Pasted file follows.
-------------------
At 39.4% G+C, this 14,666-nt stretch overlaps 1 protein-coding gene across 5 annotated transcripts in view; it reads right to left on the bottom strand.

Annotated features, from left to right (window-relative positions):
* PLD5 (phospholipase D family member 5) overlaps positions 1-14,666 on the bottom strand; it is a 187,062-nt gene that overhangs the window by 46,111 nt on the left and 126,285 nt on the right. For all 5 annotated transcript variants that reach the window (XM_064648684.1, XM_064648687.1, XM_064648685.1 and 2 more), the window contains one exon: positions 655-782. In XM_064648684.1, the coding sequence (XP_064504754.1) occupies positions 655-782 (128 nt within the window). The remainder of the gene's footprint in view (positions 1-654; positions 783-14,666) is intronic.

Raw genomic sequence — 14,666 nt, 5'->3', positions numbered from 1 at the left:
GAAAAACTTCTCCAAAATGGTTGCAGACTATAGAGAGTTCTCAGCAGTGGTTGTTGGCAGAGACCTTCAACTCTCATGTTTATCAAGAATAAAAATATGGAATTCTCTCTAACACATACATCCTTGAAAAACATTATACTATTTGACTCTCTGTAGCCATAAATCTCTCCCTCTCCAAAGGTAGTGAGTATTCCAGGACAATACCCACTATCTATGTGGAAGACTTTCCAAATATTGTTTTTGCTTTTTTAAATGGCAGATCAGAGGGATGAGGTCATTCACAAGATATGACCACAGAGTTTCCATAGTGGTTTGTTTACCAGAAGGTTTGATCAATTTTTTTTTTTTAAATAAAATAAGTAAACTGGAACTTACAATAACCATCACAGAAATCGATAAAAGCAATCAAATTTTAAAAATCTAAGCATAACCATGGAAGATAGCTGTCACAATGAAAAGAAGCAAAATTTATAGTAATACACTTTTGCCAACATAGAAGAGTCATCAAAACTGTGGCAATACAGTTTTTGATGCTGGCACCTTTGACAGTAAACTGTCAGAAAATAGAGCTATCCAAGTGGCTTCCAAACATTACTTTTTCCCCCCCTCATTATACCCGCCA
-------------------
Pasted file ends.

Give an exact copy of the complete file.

At 39.4% G+C, this 14,666-nt stretch overlaps 1 protein-coding gene across 5 annotated transcripts in view; it reads right to left on the bottom strand.

Annotated features, from left to right (window-relative positions):
* PLD5 (phospholipase D family member 5) overlaps positions 1-14,666 on the bottom strand; it is a 187,062-nt gene that overhangs the window by 46,111 nt on the left and 126,285 nt on the right. For all 5 annotated transcript variants that reach the window (XM_064648684.1, XM_064648687.1, XM_064648685.1 and 2 more), the window contains one exon: positions 655-782. In XM_064648684.1, the coding sequence (XP_064504754.1) occupies positions 655-782 (128 nt within the window). The remainder of the gene's footprint in view (positions 1-654; positions 783-14,666) is intronic.

Raw genomic sequence — 14,666 nt, 5'->3', positions numbered from 1 at the left:
GAAAAACTTCTCCAAAATGGTTGCAGACTATAGAGAGTTCTCAGCAGTGGTTGTTGGCAGAGACCTTCAACTCTCATGTTTATCAAGAATAAAAATATGGAATTCTCTCTAACACATACATCCTTGAAAAACATTATACTATTTGACTCTCTGTAGCCATAAATCTCTCCCTCTCCAAAGGTAGTGAGTATTCCAGGACAATACCCACTATCTATGTGGAAGACTTTCCAAATATTGTTTTTGCTTTTTTAAATGGCAGATCAGAGGGATGAGGTCATTCACAAGATATGACCACAGAGTTTCCATAGTGGTTTGTTTACCAGAAGGTTTGATCAATTTTTTTTTTTTAAATAAAATAAGTAAACTGGAACTTACAATAACCATCACAGAAATCGATAAAAGCAATCAAATTTTAAAAATCTAAGCATAACCATGGAAGATAGCTGTCACAATGAAAAGAAGCAAAATTTATAGTAATACACTTTTGCCAACATAGAAGAGTCATCAAAACTGTGGCAATACAGTTTTTGATGCTGGCACCTTTGACAGTAAACTGTCAGAAAATAGAGCTATCCAAGTGGCTTCCAAACATTACTTTTTCCCCCCCTCATTATACCCGCCA